Open Access Primary research

Genetic factors leading to chronic Epstein-Barr virus infection and nasopharyngeal carcinoma in South East China: Study design, methods and feasibility

Xiu Chan Guo15, Kevin Scott1, Yan Liu2, Michael Dean2, Victor David2, George W Nelson1, Randall C Johnson1, Holli H Dilks2, James Lautenberger2, Bailey Kessing1, Janice Martenson2, Li Guan1, Shan Sun2, Hong Deng3, Yuming Zheng3, Guy de The4, Jian Liao5, Yi Zeng6*, Stephen J O'Brien2* and Cheryl A Winkler1

Author Affiliations

1 Laboratory of Genomic Diversity SAIC Frederick National Cancer Institute-Frederick Frederick MD 21702, USA

2 Laboratory of Genomic Diversity National Cancer Institute-Frederick Frederick MD 21702, USA

3 Cancer Institute of Wuzhou Wuzhou 543002, Guangxi China

4 Institut Pasteur, 75724 Paris France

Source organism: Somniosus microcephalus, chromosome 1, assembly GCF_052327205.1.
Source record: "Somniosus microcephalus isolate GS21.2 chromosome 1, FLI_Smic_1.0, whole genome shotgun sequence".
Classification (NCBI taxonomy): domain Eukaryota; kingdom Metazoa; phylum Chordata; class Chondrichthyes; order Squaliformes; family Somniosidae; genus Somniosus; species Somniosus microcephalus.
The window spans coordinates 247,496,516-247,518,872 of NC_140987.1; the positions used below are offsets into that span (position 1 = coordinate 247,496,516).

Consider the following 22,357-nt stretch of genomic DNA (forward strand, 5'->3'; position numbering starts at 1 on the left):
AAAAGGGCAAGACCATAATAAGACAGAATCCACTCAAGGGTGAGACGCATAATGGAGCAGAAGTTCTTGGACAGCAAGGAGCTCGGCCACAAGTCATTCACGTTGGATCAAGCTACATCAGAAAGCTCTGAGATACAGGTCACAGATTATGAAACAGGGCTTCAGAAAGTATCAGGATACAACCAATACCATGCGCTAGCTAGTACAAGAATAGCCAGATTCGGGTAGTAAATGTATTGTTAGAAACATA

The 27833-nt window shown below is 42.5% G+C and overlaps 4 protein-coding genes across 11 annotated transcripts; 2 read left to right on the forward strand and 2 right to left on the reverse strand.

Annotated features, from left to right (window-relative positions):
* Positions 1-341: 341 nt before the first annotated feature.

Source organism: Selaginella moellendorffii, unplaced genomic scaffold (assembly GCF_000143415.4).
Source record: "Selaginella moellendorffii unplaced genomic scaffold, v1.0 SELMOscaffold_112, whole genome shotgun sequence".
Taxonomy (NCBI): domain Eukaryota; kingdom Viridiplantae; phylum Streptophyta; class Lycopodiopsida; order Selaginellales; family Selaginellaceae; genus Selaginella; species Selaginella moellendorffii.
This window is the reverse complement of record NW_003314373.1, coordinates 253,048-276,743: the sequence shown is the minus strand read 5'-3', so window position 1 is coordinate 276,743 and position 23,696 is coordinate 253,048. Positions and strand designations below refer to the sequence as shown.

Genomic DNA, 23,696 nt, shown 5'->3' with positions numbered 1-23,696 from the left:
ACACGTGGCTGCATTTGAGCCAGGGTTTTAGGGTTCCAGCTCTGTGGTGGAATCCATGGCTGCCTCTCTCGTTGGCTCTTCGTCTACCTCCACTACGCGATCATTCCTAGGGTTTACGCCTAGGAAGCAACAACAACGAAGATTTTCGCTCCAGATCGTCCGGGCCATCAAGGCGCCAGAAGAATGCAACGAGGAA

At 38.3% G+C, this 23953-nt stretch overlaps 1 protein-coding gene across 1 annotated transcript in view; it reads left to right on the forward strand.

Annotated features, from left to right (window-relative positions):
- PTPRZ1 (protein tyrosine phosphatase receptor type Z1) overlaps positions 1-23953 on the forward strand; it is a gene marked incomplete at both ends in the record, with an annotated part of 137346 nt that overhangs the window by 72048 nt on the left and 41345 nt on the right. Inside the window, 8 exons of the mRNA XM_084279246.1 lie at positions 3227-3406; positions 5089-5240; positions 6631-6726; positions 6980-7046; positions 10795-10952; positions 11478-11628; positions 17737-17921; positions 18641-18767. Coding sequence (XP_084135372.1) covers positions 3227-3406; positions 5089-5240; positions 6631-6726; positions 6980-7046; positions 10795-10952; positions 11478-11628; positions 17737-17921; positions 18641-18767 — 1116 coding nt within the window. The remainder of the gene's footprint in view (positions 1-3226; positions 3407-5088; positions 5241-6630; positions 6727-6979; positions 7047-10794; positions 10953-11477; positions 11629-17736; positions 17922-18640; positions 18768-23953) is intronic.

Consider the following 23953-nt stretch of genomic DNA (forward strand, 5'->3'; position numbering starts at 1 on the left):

5 Cangwu Institute for Nasopharyngeal Carcinoma Control and Prevention Wuzhou Guanxi China

6 Institute for Viral Disease Control and Prevention Chinese Center for Disease Control and Prevention Beijing China

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Human Genomics 2006, 2:365-375  doi:10.1186/1479-7364-2-6-365

The electronic version of this article is the complete one and can be found online at: http://www.humgenomics.com/content/2/6/365


Received:12 April 2006
Accepted:12 April 2006
Published:1 June 2006

© 2006 Henry Stewart Publications

Abstract